A problem of interpretation?
December 14th, 1900 is known as the date of birth of quantum physics. In fact, that day Max Planck presented his report to the German Physical Society in Berlin, in which he argued that the exchange of energy in the phenomena of emission and absorption of electromagnetic radiation occurs in discrete form, not in continuous form as claimed by electromagnetic classic theory.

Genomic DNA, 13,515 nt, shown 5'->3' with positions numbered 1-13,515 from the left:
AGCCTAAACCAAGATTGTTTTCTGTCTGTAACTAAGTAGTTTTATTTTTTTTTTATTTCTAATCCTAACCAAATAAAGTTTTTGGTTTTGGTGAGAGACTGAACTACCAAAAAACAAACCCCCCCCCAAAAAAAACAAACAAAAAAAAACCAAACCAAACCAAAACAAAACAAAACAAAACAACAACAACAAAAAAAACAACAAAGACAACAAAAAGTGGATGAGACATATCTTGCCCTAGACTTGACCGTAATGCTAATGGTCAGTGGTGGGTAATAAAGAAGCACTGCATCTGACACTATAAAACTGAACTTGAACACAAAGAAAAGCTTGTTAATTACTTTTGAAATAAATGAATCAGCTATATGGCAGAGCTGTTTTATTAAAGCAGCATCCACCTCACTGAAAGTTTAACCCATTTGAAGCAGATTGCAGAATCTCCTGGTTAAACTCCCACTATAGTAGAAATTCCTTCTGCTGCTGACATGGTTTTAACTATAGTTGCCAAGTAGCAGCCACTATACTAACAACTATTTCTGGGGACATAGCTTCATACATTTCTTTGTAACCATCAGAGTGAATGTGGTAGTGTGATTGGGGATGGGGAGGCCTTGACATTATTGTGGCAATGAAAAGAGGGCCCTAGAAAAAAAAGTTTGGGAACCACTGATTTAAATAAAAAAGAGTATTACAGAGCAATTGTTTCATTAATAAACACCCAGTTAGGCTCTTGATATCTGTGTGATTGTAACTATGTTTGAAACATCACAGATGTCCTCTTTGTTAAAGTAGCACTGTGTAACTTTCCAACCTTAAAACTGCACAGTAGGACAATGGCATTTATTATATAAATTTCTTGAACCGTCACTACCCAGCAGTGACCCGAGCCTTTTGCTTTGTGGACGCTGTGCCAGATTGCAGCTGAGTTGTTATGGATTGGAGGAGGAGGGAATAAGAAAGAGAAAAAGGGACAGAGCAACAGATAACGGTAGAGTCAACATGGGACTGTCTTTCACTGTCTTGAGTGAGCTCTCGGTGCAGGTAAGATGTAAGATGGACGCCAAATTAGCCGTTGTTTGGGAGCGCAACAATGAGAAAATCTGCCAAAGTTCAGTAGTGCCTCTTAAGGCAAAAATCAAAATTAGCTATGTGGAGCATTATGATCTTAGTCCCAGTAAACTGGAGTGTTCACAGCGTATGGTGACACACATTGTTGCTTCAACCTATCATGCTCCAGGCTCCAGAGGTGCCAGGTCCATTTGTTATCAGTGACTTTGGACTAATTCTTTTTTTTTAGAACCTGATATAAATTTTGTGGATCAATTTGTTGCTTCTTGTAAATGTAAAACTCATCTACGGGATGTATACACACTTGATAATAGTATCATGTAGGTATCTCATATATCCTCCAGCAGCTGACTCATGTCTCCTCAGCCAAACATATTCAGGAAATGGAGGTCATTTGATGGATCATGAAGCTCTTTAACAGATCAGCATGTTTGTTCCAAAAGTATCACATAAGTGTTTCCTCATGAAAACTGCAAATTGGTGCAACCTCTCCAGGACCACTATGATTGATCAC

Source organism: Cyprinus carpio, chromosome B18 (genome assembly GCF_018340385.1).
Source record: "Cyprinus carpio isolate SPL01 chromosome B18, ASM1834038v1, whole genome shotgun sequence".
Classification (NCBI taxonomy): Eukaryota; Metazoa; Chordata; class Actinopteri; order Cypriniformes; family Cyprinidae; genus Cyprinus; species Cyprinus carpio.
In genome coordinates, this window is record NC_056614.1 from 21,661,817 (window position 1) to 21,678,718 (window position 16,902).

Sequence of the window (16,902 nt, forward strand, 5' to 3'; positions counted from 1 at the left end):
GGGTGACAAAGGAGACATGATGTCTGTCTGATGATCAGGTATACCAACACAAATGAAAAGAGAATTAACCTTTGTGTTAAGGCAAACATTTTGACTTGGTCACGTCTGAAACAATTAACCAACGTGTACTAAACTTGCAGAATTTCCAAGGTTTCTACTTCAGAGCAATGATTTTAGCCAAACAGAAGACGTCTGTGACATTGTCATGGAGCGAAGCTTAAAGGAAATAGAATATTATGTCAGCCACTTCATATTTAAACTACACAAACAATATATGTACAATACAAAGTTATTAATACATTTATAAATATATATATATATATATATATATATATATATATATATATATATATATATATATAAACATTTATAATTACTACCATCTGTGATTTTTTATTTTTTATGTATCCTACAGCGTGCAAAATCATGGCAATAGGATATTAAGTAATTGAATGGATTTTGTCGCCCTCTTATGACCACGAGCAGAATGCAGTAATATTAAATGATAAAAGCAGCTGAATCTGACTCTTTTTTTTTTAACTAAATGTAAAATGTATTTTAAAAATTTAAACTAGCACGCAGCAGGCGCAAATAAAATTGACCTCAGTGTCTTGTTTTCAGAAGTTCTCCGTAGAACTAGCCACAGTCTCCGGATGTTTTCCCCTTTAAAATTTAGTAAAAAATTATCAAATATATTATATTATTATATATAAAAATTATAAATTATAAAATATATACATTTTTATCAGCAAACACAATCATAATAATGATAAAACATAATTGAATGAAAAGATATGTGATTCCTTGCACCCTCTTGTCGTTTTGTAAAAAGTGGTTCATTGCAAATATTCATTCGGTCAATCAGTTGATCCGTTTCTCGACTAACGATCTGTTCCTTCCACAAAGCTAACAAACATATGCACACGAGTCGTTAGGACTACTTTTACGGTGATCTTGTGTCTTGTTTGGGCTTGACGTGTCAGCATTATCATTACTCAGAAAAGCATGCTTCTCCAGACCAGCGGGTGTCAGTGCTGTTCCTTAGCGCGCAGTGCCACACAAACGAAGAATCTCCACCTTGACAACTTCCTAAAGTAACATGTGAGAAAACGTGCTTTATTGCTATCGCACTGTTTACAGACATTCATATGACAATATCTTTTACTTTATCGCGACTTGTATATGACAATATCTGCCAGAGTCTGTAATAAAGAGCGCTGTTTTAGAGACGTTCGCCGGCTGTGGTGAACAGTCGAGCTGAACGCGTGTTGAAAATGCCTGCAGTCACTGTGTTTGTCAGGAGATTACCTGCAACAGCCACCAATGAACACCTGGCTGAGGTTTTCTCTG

It was like opening a door to a new universe, that of subatomic particles. In a few decades it was learned that the basis of the strength of the real world around us (people, objects, plants, animals, etc.) is a joyful swarm of tiny particles distributed in clouds of probability, essentially surrounded by empty space. A shocking and apparently incomprehensible reality for the man of the ‘900: how could that still solid rock actually contain billions of microscopic “objects” in motion?
With the passing of the years, the road was covered deeper and deeper, revealing ever smaller particles for which new unknown names were coined: Leptons, Gluons, Quarks, Neutrinos, Fermions, Bosons, and so on until…